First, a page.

Dating in the Modern Age


There are countless articles on the internet about dating in the 21st century. Whether they’re entertaining Buzzfeed lists or more serious pieces from Huffington Post, they all point out the same thing: dating is hard. It makes sense, people are complex individuals so finding one individual to connect with on multiple levels and topics can’t be the easiest thing in the world. However, dating seems to be getting stranger the older I get.

I recently started dating someone. In 2014, part of having a new relationship means you change your Facebook relationship status. Now, I know what you’re thinking, you don’t have to put your relationship status online. It’s something I like to do though. Not only is Facebook my way of keeping in touch with a wide range of friends all over the world (high school friends, college friends, study abroad friends, etc.), it also just feels weird to leave my relationship status as Single. Not changing it feels like I’m hiding the relationship from people in my life.

My boyfriend, on the other hand, does not feel this way. His relationship status has changed, but he hates how Facebook allows people to easily stalk strangers. So instead of being in a relationship with each other on Facebook, both of our pages just show that we’re no longer single. That way no one’s distant cousin can browse our old high school pictures, view all our life events, or anything like that. I’m fine with this scenario, but it has made for some interesting conversations with my friends.

A few days ago one of my coworkers pointed out how odd it was that people kept liking my relationship status on Facebook. “Don’t get me wrong,” he said, “I’m happy for you, but I don’t know who this guy is.” Basically, why are people liking something that for all they know could be an awful situation?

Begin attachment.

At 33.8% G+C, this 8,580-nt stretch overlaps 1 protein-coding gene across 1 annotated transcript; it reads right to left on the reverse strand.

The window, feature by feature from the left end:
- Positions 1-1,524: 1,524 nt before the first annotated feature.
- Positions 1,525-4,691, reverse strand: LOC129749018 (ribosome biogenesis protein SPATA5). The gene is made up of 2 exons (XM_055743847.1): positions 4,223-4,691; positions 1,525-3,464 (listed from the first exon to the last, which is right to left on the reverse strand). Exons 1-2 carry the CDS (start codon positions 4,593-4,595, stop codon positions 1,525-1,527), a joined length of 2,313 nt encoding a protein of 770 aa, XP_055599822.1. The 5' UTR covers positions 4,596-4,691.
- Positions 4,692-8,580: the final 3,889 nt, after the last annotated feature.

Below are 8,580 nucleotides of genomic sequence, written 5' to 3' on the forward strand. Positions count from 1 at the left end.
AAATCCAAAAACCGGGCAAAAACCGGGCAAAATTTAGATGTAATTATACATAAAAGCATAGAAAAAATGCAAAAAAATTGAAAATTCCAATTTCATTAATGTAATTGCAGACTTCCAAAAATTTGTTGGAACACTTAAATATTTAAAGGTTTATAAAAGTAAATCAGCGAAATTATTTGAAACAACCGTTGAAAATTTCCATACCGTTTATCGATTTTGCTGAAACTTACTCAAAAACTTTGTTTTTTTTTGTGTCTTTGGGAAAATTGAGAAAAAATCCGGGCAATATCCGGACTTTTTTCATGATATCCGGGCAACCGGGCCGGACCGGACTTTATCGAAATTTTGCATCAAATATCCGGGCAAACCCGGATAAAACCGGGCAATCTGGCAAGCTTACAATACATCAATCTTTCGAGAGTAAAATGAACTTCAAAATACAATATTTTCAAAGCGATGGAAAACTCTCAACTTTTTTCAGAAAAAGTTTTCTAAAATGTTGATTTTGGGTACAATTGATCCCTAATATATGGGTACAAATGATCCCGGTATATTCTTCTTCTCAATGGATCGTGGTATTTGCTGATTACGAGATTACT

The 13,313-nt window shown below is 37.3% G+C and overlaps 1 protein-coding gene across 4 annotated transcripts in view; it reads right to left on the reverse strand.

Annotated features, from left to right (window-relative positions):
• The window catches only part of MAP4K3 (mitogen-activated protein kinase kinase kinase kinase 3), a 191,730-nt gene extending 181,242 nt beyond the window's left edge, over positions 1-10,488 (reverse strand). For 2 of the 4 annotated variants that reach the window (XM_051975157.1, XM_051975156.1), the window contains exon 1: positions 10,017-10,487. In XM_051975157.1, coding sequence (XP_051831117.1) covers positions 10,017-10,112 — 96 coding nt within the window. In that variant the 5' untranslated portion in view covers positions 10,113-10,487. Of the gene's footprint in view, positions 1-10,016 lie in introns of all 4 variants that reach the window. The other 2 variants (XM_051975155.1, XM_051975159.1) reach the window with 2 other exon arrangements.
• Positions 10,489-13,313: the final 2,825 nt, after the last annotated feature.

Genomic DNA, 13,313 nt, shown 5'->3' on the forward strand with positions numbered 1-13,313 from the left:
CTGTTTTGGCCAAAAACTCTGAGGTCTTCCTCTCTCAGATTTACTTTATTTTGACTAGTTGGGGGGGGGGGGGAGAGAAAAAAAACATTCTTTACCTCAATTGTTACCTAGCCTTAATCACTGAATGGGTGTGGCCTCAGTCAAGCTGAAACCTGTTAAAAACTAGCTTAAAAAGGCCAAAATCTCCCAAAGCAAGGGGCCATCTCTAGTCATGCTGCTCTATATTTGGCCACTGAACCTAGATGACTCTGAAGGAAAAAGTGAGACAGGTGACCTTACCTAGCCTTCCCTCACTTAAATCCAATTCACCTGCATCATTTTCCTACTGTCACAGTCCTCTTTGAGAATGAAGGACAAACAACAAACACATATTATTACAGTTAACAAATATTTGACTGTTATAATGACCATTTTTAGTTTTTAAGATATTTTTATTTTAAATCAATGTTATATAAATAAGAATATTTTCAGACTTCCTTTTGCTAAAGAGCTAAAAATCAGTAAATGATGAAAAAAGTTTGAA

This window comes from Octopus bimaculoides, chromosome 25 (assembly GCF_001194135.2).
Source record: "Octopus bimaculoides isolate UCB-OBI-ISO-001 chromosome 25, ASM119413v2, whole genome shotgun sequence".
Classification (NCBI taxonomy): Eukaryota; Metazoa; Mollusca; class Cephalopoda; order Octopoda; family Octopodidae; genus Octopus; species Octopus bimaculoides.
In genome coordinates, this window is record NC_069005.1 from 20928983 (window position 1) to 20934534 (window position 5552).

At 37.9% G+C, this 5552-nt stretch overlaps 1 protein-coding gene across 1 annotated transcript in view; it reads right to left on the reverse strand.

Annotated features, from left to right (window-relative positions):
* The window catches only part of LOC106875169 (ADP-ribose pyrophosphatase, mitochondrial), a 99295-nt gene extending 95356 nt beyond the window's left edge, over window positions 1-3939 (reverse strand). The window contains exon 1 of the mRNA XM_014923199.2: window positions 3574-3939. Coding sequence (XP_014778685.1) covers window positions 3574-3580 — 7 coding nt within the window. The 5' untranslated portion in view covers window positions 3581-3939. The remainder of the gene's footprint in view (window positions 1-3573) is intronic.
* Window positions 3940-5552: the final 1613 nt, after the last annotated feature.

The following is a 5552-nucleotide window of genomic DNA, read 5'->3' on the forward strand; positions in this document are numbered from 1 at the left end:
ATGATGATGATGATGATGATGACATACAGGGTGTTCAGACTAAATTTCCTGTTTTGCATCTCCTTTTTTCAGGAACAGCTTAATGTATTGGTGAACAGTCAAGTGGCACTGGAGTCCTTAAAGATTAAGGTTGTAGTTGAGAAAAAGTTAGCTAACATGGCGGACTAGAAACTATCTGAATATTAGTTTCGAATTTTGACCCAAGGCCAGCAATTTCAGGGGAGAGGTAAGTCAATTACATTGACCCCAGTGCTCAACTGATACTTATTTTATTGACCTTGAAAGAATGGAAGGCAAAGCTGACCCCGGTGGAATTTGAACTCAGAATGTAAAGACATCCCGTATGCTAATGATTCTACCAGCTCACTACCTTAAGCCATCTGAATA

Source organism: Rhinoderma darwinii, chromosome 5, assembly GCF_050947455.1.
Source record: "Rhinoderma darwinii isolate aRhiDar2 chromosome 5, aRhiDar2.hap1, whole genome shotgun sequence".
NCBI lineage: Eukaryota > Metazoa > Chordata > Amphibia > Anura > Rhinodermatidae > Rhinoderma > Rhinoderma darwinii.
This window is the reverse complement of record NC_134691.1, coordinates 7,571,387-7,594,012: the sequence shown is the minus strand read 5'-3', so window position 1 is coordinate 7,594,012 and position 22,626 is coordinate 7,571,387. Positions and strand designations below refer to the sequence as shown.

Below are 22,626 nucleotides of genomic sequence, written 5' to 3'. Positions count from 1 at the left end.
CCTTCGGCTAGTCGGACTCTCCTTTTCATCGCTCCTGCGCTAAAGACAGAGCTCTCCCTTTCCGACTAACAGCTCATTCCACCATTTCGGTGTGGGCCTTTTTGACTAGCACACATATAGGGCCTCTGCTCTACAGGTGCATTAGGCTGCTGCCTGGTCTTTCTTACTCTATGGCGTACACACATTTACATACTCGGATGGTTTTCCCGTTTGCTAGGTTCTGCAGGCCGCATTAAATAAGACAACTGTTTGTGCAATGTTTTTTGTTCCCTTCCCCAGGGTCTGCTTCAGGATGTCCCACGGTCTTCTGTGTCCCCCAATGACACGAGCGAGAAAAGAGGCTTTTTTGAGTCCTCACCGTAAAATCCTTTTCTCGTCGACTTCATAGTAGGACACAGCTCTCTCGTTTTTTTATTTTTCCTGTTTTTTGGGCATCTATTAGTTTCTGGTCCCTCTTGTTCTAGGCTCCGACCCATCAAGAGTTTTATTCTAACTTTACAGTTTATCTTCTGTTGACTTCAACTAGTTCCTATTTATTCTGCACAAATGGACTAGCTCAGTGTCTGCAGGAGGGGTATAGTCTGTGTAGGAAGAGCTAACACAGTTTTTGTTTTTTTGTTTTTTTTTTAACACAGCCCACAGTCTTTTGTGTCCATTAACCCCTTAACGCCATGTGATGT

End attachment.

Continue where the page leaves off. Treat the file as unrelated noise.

There is an argument that my friends know me well enough to know I wouldn’t settle for a bad relationship. Ever since that conversation though, I can’t stop thinking about how we view being in a relationship. Women no longer need to be married to support themselves, so why has being in a relationship remained a status symbol? Why are we willingly participating in a system that promotes unhappy or even abusive relationships all for the sake of saying we aren’t “alone?”

I put the word “alone” in quotes because being single doesn’t mean you’re alone. You can still have friends and family even though you’re single. However, being in a romantic relationship with the wrong person can put you in danger. According to The National Domestic Violence Hotline‘s website, “on average, 24 people per minute are victims of rape, physical violence or stalking by an intimate partner in the United States — more than 12 million women and men over the course of a year.”

Don’t get me wrong, there are people who have wonderful, happy relationships that other people see and think “I would like that.” There’s nothing wrong with wanting a happy relationship. There’s nothing wrong with wanting to settle down with someone and have a family. There is something wrong with wanting a relationship without bothering to worry about the actual human being you’ll be romantically linked. At the very least, putting so much emphasis on having a relationship rather than being happy with someone you care about puts you at risk for an unhappy union. Don’t be that person. You can do so much better with your life.

The Royal Library, Denmark. Romantik. 27 Jun. 2011. Online image. Flickr. 14 Nov. 2014.

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